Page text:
I’m not sure if it was the first time I was introduced to freewriting, but the first time free writing really stuck with me was when I read Natalie Goldberg’s, Wild Mind, in high school. I was struck by the concept of just letting the words dump out onto the page without caring about grammar, punctuation, or even if it was written well. It was so freeing.

When I’ve taught beginning creative writing craft workshops, I always stress the benefits of freewriting. I even talked about how freewriting can help marketing professionals create content in a recent PR Network presentation.

You never know what you’re going to bring out when you free write. It may simply just clear out the junk so you can write what you really want to write. Or you might think of your next big idea. Or you could flush out character profiles or plot twists. Or your random words can turn into a poem later. This has happened to me a lot. I thought I was just writing random things that popped into my head, but when I reread it later, I found meaning and a poem.

There are many different ways to free-write, but I’ve often had the best results with timed free writing. Set a timer for 10 or 15 minutes or however long you have and keep your hand moving. If you get stuck, write “I don’t know what to write,” or whatever pissings and moanings you can think up. Eventually, your brain will get bored with that and give you something more meaningful.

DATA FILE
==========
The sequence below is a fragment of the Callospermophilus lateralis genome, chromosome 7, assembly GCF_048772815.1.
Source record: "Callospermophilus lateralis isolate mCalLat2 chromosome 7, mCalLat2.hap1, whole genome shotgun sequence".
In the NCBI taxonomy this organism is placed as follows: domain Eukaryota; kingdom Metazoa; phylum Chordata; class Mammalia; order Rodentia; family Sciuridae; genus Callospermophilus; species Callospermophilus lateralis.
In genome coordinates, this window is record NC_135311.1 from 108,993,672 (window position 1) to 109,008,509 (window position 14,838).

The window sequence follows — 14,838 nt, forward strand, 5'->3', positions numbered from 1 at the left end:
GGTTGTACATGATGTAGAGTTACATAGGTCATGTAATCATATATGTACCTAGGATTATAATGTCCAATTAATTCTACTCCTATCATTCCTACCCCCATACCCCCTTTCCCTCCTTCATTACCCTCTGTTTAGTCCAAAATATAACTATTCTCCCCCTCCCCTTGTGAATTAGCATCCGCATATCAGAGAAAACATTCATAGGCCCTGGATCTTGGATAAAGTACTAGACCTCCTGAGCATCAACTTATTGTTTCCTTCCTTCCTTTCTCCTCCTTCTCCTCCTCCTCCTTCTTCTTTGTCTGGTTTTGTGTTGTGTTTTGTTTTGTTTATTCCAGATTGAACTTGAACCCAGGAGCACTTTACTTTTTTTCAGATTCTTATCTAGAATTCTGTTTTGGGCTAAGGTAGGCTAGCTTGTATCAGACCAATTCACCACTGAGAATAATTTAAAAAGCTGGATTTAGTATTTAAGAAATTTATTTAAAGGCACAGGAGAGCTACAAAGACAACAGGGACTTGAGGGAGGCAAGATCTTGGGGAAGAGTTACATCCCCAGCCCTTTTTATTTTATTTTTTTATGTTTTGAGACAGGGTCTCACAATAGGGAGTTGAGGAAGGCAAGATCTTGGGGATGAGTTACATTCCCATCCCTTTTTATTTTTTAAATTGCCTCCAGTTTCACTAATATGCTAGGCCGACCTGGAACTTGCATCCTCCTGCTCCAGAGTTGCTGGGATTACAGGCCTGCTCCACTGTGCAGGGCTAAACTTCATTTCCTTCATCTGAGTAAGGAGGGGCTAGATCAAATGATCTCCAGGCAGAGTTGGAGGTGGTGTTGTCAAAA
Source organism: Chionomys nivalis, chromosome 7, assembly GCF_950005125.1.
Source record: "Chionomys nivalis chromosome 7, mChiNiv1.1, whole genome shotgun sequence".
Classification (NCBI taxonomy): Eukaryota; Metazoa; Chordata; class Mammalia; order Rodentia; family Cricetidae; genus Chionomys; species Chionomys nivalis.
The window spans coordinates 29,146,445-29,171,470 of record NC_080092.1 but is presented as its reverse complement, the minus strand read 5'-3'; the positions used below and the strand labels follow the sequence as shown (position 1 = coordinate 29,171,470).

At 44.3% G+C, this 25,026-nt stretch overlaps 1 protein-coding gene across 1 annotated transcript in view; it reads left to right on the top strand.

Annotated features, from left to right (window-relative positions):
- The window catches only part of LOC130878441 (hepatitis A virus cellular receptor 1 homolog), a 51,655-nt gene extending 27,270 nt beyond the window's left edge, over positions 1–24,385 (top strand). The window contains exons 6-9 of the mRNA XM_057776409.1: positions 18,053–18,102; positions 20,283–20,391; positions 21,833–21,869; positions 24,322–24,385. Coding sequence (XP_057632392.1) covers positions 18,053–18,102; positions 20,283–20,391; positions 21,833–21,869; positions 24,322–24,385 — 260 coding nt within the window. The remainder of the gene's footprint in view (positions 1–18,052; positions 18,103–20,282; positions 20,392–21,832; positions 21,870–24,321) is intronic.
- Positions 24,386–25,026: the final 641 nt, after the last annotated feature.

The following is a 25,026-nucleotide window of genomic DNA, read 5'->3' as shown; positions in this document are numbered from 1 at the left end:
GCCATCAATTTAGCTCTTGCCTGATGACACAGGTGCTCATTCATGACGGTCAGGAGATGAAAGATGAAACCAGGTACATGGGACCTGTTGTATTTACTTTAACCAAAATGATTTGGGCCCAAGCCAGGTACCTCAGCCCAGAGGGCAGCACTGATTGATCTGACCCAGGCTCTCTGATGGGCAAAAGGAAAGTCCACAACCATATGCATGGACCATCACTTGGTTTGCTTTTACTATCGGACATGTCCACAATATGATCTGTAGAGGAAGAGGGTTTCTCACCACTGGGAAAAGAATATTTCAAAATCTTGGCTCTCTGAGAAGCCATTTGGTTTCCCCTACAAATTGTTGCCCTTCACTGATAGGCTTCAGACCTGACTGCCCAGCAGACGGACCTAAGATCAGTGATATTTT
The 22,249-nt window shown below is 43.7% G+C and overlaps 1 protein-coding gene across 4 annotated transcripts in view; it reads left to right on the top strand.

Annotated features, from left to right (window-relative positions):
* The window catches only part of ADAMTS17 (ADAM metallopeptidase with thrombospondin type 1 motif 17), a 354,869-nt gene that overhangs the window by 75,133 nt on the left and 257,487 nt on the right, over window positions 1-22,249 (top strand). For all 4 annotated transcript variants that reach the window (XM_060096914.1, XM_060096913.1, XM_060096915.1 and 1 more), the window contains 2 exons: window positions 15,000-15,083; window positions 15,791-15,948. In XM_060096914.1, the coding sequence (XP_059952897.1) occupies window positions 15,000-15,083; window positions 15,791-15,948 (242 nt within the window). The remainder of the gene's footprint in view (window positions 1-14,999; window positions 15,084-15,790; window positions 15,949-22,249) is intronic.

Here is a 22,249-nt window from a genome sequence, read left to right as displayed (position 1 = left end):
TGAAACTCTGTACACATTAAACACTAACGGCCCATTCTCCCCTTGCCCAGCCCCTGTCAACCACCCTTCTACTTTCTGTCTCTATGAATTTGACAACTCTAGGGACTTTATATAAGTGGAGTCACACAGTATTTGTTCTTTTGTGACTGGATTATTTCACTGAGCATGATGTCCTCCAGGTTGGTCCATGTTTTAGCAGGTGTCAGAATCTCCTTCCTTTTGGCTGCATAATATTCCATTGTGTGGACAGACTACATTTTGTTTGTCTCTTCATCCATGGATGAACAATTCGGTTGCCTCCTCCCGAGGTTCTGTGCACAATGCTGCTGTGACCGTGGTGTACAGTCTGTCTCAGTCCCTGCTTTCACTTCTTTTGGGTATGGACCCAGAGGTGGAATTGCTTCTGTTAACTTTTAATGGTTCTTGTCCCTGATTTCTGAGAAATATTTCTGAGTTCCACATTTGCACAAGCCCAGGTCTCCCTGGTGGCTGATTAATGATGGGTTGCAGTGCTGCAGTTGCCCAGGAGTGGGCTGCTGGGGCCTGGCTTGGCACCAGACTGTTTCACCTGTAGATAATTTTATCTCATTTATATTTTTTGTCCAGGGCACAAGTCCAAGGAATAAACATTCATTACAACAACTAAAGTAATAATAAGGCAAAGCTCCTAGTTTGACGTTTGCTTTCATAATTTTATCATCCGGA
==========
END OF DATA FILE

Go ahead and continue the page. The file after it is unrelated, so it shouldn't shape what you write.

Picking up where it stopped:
Another technique I learned from Natalie Goldberg is to set your timer for an additional three to five minutes after the first timer goes off. As she advises will happen, I’m often startled at what comes out in those last few minutes, writing that would be lost if you stopped writing.

In either Wild Mind or Writing Down the Bones (or both), Natalie Goldberg provides some great “rules” for free writing:

  • Keep your hand moving
  • Lose control
  • Be specific
  • Don’t think, just write
  • Don’t worry
  • You are free to write junk
  • Go for the jugular

I try to remember to follow these rules every time I free write random things or on a specific project like a novel. Once I get that first draft of whatever it is down, I know that half the battle is over.